World Bank approves $500 million for countries affected by the locust invasion

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To battle swarms of desert locusts, the World Bank has sanctioned a record $500 million in grants and low-interest loans to assist nations in the regions of Africa and the Middle East.

In the first phase, Ethiopia will receive $63 million followed by Uganda ($48 million), Kenya ($43 million) and Djibouti ($6 million). The funding will be granted through the International Development Association.

According to the international financial institution’s estimates, the Horn of Africa region is likely to suffer up to $8.5 billion in damage to crop and livestock production by the end of this year.

“Another part of the funds will be used to finance projects aimed at improving the region’s resilience in the medium and long term through the strengthening of monitoring and early warning systems,” Holger Kray, a senior World Bank official, said.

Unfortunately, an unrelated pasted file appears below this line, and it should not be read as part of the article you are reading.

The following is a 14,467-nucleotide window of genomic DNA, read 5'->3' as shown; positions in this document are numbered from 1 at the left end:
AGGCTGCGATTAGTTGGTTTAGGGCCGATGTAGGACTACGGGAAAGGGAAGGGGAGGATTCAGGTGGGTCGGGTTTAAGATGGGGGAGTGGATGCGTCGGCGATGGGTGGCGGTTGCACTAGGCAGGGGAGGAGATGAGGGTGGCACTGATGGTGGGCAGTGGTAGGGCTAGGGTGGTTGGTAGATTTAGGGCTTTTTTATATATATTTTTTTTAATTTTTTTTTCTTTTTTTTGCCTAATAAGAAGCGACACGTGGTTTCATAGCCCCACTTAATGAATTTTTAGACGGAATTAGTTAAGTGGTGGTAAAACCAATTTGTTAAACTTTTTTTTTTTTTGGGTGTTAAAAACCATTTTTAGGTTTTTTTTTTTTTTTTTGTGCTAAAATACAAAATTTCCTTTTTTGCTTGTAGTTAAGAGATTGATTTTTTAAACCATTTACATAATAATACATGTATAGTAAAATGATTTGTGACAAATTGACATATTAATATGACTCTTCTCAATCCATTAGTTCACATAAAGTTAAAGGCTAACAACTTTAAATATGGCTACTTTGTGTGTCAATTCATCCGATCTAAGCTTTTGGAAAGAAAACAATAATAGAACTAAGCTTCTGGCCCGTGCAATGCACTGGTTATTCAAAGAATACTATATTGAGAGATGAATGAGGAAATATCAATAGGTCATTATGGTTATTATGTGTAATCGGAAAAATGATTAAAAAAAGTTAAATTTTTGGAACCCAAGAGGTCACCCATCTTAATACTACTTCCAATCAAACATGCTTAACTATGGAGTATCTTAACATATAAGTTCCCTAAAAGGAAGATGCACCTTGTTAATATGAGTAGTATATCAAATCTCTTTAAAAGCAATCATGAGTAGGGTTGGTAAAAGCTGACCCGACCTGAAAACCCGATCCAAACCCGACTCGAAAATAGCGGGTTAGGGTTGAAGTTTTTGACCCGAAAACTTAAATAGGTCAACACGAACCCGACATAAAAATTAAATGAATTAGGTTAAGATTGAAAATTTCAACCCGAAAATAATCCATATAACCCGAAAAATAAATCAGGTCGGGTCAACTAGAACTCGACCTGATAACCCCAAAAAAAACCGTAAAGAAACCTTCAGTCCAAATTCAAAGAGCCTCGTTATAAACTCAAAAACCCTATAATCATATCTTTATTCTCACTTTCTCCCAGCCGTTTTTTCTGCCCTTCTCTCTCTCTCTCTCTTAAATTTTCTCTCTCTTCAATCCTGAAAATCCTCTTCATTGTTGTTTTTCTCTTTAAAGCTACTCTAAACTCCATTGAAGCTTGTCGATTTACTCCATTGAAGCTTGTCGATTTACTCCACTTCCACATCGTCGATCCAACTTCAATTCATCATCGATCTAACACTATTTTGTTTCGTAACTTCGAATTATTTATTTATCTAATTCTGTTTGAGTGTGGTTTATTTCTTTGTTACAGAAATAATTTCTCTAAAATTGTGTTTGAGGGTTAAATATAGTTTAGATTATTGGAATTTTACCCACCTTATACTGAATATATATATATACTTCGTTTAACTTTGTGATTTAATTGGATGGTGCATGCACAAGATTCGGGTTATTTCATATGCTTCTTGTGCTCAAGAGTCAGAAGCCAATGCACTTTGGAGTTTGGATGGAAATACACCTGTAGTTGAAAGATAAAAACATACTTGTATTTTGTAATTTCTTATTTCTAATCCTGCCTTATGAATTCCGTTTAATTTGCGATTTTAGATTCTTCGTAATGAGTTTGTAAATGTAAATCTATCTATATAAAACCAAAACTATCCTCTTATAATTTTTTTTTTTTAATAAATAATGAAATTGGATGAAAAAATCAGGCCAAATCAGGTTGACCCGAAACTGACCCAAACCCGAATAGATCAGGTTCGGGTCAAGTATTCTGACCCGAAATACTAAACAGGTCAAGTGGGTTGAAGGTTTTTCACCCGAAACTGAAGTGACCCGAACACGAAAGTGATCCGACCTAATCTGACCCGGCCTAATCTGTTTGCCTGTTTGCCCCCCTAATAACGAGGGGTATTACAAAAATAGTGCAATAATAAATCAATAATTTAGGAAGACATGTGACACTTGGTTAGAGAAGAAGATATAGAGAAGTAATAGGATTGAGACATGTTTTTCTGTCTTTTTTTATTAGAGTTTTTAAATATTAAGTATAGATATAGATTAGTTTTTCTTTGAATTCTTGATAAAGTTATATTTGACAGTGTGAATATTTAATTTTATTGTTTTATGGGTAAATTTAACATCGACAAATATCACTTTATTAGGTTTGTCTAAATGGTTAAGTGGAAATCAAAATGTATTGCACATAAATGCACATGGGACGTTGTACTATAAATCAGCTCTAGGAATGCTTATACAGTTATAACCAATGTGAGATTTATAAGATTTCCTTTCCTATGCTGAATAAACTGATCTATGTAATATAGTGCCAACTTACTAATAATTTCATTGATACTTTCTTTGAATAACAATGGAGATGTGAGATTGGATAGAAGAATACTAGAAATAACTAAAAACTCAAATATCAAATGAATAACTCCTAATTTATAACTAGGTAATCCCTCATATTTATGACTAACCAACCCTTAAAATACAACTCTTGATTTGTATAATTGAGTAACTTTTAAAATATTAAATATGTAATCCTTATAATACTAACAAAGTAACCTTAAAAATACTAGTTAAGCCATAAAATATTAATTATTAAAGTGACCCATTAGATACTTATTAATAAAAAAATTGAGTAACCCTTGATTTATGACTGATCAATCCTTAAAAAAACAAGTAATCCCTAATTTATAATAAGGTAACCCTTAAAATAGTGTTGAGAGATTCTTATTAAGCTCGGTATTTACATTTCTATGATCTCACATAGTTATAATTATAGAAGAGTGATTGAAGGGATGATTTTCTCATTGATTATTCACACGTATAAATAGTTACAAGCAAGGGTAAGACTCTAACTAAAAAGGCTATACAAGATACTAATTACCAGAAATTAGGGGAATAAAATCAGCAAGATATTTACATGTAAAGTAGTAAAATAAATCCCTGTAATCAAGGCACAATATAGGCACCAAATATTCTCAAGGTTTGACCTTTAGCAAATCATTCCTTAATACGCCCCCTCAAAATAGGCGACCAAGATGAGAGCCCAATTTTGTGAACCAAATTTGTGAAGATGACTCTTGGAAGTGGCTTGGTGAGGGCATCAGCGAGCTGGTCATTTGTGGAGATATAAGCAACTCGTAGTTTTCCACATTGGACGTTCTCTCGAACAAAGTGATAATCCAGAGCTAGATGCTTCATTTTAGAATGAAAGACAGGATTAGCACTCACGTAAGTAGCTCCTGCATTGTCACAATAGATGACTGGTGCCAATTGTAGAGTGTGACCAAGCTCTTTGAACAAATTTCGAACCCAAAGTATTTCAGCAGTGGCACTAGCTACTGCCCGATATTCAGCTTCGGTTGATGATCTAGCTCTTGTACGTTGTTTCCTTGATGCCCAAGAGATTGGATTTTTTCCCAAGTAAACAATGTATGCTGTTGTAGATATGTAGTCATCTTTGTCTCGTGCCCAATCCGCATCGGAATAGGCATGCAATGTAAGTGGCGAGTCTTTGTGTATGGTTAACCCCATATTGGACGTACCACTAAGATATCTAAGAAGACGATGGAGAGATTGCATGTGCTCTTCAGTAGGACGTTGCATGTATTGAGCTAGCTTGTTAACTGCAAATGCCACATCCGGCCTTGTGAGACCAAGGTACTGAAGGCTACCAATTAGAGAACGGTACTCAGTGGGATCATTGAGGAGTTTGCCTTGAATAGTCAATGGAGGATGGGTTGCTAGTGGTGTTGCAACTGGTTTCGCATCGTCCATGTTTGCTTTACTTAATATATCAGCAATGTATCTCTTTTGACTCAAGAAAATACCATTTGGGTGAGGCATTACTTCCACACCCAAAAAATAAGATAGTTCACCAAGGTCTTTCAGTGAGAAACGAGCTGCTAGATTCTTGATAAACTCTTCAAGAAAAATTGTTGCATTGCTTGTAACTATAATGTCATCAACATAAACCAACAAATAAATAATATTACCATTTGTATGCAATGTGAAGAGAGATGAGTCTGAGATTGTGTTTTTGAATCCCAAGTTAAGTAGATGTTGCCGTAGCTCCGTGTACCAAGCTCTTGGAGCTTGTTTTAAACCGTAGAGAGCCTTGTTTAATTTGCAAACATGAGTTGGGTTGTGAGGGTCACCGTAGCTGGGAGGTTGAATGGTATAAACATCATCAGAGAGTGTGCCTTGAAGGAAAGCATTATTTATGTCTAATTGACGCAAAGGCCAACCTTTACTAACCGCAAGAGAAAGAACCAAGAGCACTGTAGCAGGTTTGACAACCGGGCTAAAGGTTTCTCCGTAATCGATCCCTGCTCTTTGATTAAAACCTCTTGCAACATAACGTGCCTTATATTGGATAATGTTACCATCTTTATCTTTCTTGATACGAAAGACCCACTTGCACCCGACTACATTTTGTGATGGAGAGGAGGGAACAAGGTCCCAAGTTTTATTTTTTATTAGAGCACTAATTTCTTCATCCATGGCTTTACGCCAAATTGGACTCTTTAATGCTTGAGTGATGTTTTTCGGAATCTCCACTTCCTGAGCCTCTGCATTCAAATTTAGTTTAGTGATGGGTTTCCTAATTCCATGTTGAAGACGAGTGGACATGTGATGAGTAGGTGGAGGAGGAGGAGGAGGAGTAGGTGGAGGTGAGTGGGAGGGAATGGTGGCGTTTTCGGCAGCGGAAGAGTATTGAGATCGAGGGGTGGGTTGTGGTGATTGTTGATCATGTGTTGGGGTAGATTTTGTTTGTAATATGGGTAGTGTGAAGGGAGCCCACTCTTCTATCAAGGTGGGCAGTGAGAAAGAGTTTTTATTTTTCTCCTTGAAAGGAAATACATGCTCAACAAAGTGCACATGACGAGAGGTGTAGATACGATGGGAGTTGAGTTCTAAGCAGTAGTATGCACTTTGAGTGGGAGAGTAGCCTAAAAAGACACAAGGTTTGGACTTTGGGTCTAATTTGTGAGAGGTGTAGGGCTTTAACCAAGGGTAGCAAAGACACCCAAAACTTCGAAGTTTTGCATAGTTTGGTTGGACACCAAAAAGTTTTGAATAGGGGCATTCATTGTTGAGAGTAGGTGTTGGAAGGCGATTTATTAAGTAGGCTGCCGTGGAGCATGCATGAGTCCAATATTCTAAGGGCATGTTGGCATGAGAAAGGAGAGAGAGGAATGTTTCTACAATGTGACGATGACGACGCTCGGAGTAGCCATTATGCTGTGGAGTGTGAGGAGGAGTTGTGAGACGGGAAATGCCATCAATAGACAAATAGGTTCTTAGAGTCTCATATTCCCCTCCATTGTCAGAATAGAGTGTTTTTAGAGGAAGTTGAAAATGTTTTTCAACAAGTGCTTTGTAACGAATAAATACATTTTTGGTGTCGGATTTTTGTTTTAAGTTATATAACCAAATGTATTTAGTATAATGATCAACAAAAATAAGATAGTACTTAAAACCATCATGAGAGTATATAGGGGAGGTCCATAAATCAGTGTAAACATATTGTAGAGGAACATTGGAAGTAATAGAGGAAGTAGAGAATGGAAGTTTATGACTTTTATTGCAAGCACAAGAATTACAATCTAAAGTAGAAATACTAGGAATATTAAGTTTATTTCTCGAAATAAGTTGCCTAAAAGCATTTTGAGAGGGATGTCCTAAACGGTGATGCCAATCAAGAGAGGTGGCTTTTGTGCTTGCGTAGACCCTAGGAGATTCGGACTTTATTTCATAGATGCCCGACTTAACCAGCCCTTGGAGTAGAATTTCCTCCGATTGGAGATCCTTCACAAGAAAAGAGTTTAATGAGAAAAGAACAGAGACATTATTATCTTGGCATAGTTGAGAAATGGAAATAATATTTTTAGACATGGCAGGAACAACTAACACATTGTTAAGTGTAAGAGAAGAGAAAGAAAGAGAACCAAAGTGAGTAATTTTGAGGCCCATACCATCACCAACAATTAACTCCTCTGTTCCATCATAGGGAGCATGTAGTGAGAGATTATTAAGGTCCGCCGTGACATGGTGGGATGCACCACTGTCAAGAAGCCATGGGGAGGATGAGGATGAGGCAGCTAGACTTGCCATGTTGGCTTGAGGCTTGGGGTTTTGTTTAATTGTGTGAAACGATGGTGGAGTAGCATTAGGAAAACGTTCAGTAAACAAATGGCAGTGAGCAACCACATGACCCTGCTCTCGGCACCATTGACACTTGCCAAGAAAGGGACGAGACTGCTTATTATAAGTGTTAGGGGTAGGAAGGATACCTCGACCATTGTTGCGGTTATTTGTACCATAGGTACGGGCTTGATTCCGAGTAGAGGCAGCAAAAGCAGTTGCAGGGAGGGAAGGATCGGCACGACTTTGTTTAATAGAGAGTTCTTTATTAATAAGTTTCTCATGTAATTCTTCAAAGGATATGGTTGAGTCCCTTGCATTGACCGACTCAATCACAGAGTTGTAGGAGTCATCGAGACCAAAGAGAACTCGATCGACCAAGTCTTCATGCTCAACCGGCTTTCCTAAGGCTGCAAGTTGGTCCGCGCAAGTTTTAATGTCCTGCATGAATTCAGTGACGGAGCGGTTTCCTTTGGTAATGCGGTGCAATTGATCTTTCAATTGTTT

The new World Bank program will also help farmers & rural households in terms of fertilizers, seeds and cash transfers.

It is worth mentioning here that locust swarms have infested more than 20 countries across East Africa, the Middle East and South Asia, threatening food supplies and livelihoods in the affected regions.

A locust population spread across an area of one square kilometre can in a day destroy crop meant for over 35,000 people, according to UN’s FAO.

Desert locusts are one of the destructive migratory pests in the world. They primarily feed on any kind of green vegetation, including crops and pasture.